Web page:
Stable attention, rest, inquiry, prayer, body-inclusive practices, and precepts

 

Although I am not an expert on these things, I thought I would share how I experience a few basic practices that have been helpful for and important to me.

One of these is stable attention, or samatha. It’s a way of training attention to be more stable and pliable, often through focusing on the sensations of the breath (for instance at the nostrils) or an imagined or visual (object in front of you) image. This benefits almost any activity in life, from interactions with family and friends to work, and any of the other forms of meditation or practice.

Another is rest, also called natural rest, natural meditation, or shikantaza in Zen. This is an allowing of everything to be as it is. Or, more precisely, noticing that it’s already this way. Everything that’s here now is already allowed as it is. There is a shift in gravity from being identified with certain viewpoints and identities, to noticing that what we are is what’s here now as it is. This rest can happen within a great deal of activity. It’s a rest that’s not necessarily obvious to an outside observer.

Yet another is insight, inquiry or vipassana. Some insight into the nature and dynamics of the mind comes naturally through any of the other practices mentioned here. And it can also come from a more intentional and dedicated investigation, for instance through exploring the sense fields, The Work, the Living Inquiries, or other forms of inquiry. This insight is into the nature of mind (what we are, that which all happens within and as), the dynamics of the mind (the nature of clarity and delusion), and also everyday insights into our lives, history, and interactions and relationships with others and the world (who we are, as human beings).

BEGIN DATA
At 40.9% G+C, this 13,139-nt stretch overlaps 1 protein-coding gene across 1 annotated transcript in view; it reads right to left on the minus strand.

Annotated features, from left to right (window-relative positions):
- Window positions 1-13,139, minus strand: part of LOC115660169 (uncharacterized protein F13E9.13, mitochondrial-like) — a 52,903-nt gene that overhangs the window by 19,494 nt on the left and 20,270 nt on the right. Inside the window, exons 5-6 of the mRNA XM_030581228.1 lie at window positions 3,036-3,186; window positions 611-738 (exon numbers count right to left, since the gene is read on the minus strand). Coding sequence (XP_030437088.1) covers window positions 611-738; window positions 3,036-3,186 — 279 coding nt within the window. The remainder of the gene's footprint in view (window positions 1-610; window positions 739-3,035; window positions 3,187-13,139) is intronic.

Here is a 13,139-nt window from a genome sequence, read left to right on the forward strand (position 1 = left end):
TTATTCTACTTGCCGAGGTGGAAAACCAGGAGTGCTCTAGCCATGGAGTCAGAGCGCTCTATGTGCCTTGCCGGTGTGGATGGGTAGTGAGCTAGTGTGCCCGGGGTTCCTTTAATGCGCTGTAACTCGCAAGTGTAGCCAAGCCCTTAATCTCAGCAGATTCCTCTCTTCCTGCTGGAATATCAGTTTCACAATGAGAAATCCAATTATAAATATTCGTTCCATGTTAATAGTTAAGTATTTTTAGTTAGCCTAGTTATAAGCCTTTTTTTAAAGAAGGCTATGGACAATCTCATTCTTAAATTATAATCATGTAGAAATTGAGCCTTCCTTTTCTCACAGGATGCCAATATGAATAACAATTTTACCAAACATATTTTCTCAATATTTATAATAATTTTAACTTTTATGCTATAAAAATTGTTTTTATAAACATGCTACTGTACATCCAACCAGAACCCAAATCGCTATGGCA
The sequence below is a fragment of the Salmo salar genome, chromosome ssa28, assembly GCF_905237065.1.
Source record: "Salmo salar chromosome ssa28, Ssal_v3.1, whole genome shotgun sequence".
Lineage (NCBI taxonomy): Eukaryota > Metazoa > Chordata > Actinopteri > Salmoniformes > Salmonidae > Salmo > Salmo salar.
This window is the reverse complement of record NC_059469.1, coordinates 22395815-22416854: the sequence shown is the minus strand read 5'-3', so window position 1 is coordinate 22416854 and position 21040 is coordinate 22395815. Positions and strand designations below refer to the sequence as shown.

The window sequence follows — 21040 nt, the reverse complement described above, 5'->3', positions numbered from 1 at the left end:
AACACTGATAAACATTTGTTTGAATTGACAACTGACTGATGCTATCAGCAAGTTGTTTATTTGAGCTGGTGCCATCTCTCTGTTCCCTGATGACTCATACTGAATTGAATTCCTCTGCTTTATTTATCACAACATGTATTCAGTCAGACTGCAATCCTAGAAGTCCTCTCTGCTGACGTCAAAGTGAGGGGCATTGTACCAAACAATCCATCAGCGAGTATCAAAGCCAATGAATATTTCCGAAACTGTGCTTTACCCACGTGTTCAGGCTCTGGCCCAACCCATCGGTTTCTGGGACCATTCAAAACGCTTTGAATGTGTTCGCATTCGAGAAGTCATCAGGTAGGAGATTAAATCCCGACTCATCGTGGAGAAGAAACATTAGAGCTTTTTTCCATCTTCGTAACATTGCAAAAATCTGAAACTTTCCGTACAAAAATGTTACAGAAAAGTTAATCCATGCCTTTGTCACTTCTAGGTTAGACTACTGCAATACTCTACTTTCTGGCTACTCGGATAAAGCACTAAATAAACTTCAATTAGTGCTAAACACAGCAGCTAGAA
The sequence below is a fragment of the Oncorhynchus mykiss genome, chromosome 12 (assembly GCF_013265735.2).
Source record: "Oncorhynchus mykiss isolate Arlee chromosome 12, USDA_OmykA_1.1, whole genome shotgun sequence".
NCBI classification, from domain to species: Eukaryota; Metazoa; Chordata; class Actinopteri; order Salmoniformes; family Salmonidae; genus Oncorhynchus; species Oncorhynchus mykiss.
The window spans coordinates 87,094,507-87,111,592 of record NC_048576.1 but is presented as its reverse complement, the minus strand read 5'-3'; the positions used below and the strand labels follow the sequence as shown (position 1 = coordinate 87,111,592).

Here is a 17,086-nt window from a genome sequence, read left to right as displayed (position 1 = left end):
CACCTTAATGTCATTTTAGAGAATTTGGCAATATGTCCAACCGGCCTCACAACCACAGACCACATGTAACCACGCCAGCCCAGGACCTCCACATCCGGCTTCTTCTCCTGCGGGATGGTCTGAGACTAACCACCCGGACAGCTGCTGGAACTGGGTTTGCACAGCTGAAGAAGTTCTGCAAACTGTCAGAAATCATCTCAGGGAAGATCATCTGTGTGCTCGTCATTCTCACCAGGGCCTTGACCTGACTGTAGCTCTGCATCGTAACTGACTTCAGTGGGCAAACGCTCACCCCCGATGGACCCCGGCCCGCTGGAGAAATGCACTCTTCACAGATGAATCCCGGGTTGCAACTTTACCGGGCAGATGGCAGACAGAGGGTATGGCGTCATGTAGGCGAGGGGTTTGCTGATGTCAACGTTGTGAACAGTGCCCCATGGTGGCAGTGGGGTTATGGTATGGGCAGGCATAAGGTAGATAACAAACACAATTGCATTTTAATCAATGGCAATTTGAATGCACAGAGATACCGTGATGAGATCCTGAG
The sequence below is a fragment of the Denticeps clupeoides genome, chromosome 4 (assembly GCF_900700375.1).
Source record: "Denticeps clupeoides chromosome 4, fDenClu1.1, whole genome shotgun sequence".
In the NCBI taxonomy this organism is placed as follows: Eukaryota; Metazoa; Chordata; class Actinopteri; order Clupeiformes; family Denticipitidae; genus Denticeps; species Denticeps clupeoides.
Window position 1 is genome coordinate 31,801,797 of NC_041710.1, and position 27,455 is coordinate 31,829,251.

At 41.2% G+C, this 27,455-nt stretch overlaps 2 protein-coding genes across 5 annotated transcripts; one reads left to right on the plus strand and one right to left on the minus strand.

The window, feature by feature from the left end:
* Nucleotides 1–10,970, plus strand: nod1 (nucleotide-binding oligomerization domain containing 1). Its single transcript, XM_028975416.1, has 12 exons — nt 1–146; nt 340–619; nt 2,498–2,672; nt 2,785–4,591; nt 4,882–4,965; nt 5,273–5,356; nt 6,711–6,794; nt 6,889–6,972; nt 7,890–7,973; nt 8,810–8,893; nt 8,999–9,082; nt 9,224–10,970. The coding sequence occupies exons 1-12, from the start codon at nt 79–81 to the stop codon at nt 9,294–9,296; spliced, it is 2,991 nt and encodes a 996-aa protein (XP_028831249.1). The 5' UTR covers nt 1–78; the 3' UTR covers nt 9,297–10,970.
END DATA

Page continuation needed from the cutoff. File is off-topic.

Then there is prayer. This may be a noticing or setting of intention. It may be a request for guidance, clarity and support. It may be an opening to what’s larger than and beyond ourselves as a human being. It may be a noticing of what we are.

There is also body-inclusive practices, such as yoga, tai chi, chi gong, and Breema. The body may be a support for training a more stable attention. There may be insights into the body and the subtle energy system, and how these interact with the rest of who we are. And body centered practices may also invite the three soul centers – head, heart and belly – to open, as do natural rest, inquiry, and prayer.

There are practical guidelines for how to be in the world, aka precepts. Following these, to the best of our ability, tends to bring some stability and ease to our lives and relationships with others and the world. They tend to give a preview of how it is to live from clarity. They show me that I am unable to follow all of them all of the time, so it gives me a sense of understanding and empathy when others don’t follow them. And they highlight places in me where there is still confusion. If I notice that I lie, I can investigate this. For instance, I can ask myself what’s the perceived benefit of this particular lie? What are the consequences of this lie? Do I lie from fear? If so, what do I fear would happen if I am honest? If what I fear happens, is it still OK? 

Finally, there is a large number of approaches to healing and health, such as Tension and Trauma Release Exercises which I have found very helpful for myself. Trauma – which here is used in a broad sense – can wreak havoc in any life, regardless of the amount of practice we do, so it’s good to address it and invite it to heal. This also brings insight into the dynamics of the mind, and a sense of empathy and understanding for others who have gone through stressful experiences and may have some amount of trauma in their system – which includes almost all of us.

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